(This article belongs to the Special Issue Bubble Column Fluid Dynamics)
Figures

Figure 1

Review

Jump to: Editorial, Research

Open AccessReview A Bibliometric Study of Scientific Publications regarding Hemicellulose Valorization during the 2000–2016 Period: Identification of Alternatives and Hot Topics
ChemEngineering 2018, 2(1), 7; doi:10.3390/chemengineering2010007
Received: 15 November 2017 / Revised: 11 January 2018 / Accepted: 26 January 2018 / Published: 30 January 2018
PDF Full-text (1931 KB) | HTML Full-text | XML Full-text
Abstract
A bibliometric analysis of the Scopus database was carried out to identify the research trends related to hemicellulose valorization from 2000 to 2016. The results from the analysis revealed an increasing number of annual publications, a high degree of transdisciplinary collaboration and prolific
[...] Read more.
A bibliometric analysis of the Scopus database was carried out to identify the research trends related to hemicellulose valorization from 2000 to 2016. The results from the analysis revealed an increasing number of annual publications, a high degree of transdisciplinary collaboration and prolific contributions by European researchers on this topic. The importance of a holistic approach to consider the simultaneous valorization of the three main components of lignocellulosic biomass (cellulose, hemicellulose and lignin) must be highlighted. Optimal pretreatment processes are critical for the correct fractionation of the biomass and the subsequent valorization. On the one hand, biological conversion of sugars derived from hemicellulose can be employed for the production of biofuel (ethanol) or chemicals such as 2,3-butadiene, xylitol and lactic acid. On the other hand, the chemical transformation of these sugars produces furfural, 5-hydroxyfurfural and levulinic acid, which must be considered very important starting blocks for the synthesis of organic derivatives. Full article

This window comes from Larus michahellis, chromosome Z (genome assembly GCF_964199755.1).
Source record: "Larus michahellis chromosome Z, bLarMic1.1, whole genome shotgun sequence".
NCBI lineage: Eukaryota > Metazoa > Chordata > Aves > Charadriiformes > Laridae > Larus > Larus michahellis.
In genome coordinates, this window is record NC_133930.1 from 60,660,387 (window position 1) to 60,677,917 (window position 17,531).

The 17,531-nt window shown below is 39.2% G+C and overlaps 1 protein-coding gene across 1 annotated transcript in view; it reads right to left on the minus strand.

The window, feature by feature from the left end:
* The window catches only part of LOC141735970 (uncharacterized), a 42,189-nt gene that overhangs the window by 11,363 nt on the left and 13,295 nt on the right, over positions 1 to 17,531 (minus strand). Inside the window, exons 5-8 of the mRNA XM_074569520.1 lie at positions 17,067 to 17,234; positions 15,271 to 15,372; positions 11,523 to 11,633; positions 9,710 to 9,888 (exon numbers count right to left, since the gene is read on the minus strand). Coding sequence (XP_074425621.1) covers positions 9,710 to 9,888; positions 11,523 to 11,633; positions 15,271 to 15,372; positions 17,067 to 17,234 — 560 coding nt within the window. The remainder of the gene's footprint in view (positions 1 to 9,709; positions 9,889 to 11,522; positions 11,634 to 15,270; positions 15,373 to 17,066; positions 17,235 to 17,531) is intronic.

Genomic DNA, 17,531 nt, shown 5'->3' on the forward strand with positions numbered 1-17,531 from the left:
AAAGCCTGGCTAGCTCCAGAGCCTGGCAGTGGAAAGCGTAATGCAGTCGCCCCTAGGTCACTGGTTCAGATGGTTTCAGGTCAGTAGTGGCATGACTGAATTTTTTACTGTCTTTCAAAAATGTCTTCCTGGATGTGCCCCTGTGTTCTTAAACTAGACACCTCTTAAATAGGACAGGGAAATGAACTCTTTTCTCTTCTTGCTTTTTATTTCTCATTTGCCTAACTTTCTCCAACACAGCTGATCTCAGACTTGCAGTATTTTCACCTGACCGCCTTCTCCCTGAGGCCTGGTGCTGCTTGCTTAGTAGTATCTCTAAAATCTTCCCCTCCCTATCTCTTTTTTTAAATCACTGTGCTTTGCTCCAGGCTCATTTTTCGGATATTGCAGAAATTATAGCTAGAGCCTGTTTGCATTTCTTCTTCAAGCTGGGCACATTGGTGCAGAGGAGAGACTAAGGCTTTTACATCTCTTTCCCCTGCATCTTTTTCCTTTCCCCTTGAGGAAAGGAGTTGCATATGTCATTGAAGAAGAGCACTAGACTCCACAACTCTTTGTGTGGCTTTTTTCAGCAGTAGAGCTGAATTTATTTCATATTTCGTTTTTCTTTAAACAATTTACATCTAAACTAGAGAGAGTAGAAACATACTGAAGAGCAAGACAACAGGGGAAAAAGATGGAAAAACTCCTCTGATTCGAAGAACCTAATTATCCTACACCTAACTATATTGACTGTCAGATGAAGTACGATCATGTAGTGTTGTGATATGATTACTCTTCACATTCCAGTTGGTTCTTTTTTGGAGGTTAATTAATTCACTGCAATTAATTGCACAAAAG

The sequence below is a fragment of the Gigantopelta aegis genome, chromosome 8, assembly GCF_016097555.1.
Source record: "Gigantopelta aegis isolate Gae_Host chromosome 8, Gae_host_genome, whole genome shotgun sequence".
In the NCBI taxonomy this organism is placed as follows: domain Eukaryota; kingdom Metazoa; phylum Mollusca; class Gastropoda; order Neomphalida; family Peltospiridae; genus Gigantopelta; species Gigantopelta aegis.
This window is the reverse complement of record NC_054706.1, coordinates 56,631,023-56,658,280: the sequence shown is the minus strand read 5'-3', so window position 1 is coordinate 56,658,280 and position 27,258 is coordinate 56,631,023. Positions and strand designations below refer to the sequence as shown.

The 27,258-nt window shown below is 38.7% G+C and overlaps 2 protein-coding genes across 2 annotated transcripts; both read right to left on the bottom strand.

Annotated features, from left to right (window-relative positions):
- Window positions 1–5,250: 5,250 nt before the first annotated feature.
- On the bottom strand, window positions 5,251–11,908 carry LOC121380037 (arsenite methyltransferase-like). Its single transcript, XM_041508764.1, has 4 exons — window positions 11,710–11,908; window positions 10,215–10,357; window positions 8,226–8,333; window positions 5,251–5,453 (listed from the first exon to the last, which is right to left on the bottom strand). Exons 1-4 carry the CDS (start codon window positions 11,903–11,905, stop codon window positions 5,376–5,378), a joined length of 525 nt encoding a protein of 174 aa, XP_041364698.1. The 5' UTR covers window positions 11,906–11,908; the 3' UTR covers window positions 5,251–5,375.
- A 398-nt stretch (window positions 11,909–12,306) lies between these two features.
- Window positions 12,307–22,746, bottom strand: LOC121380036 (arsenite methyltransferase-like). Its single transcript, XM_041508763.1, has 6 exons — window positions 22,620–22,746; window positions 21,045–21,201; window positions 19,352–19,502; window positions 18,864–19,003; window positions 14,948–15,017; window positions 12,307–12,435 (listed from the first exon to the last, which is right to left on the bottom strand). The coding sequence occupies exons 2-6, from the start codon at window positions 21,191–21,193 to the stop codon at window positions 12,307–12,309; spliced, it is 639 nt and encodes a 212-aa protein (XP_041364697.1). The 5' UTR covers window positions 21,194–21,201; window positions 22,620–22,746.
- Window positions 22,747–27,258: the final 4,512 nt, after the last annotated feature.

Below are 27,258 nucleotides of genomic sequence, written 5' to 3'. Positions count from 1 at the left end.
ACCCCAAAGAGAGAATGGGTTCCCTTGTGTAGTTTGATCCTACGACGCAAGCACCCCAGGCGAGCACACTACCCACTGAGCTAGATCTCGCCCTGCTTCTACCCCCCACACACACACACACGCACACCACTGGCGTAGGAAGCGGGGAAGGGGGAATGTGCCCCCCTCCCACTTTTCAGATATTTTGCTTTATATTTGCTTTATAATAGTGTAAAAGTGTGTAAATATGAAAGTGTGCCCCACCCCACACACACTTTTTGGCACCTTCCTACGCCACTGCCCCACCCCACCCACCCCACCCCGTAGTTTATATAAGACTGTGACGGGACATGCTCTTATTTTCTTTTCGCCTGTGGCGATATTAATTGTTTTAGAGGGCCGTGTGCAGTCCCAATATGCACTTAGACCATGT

Figures

Figure 1

Open AccessReview Recent Advances in Supported Metal Catalysts for Syngas Production from Methane
ChemEngineering 2018, 2(1), 9; doi:10.3390/chemengineering2010009
Received: 21 December 2017 / Revised: 18 February 2018 / Accepted: 2 March 2018 / Published: 7 March 2018
PDF Full-text (3278 KB) | HTML Full-text | XML Full-text
Abstract
Over the past few years, great attention is paid to syngas production processes from different resources especially from abundant sources, such as methane. This review of the literature is intended for syngas production from methane through the dry reforming (DRM) and the steam
[...] Read more.
Over the past few years, great attention is paid to syngas production processes from different resources especially from abundant sources, such as methane. This review of the literature is intended for syngas production from methane through the dry reforming (DRM) and the steam reforming of methane (SRM). The catalyst development for DRM and SRM represents the key factor to realize a commercial application through the utilization of more efficient catalytic systems. Due to the enormous amount of published literature in this field, the current work is mainly dedicated to the most recent achievements in the metal-oxide catalyst development for DRM and SRM in the past five years. Ni-based supported catalysts are considered the most widely used catalysts for DRM and SRM, which are commercially available; hence, this review has focused on the recent advancements achieved in Ni catalysts with special focus on the various attempts to address the catalyst deactivation challenge in both DRM and SRM applications. Furthermore, other catalytic systems, including Co-based catalysts, noble metals (Pt, Rh, Ru, and Ir), and bimetallic systems have been included in this literature review to understand the observed improvements in the catalytic activities and coke suppression property of these catalysts. Full article
Figures

Figure 1

Back to Top